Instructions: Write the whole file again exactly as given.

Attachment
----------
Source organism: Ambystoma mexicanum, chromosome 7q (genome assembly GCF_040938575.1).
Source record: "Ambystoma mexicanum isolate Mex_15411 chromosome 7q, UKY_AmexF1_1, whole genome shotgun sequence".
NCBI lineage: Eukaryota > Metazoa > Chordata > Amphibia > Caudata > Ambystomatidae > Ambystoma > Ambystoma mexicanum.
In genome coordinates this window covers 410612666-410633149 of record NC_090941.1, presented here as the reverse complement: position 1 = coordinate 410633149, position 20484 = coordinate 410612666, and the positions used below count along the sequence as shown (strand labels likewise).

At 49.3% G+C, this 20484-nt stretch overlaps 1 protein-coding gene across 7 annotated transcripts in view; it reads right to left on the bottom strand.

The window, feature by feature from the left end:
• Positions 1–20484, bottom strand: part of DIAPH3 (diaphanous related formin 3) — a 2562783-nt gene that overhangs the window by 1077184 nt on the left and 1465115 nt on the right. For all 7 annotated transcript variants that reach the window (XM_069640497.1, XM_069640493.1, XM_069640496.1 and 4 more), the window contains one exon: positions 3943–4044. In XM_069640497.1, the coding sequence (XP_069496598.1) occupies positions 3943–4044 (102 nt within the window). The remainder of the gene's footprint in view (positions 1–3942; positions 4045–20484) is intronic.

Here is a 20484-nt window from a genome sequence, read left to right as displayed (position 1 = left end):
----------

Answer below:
Source organism: Ambystoma mexicanum, chromosome 7q (genome assembly GCF_040938575.1).
Source record: "Ambystoma mexicanum isolate Mex_15411 chromosome 7q, UKY_AmexF1_1, whole genome shotgun sequence".
NCBI lineage: Eukaryota > Metazoa > Chordata > Amphibia > Caudata > Ambystomatidae > Ambystoma > Ambystoma mexicanum.
In genome coordinates this window covers 410612666-410633149 of record NC_090941.1, presented here as the reverse complement: position 1 = coordinate 410633149, position 20484 = coordinate 410612666, and the positions used below count along the sequence as shown (strand labels likewise).

At 49.3% G+C, this 20484-nt stretch overlaps 1 protein-coding gene across 7 annotated transcripts in view; it reads right to left on the bottom strand.

The window, feature by feature from the left end:
• Positions 1–20484, bottom strand: part of DIAPH3 (diaphanous related formin 3) — a 2562783-nt gene that overhangs the window by 1077184 nt on the left and 1465115 nt on the right. For all 7 annotated transcript variants that reach the window (XM_069640497.1, XM_069640493.1, XM_069640496.1 and 4 more), the window contains one exon: positions 3943–4044. In XM_069640497.1, the coding sequence (XP_069496598.1) occupies positions 3943–4044 (102 nt within the window). The remainder of the gene's footprint in view (positions 1–3942; positions 4045–20484) is intronic.

Here is a 20484-nt window from a genome sequence, read left to right as displayed (position 1 = left end):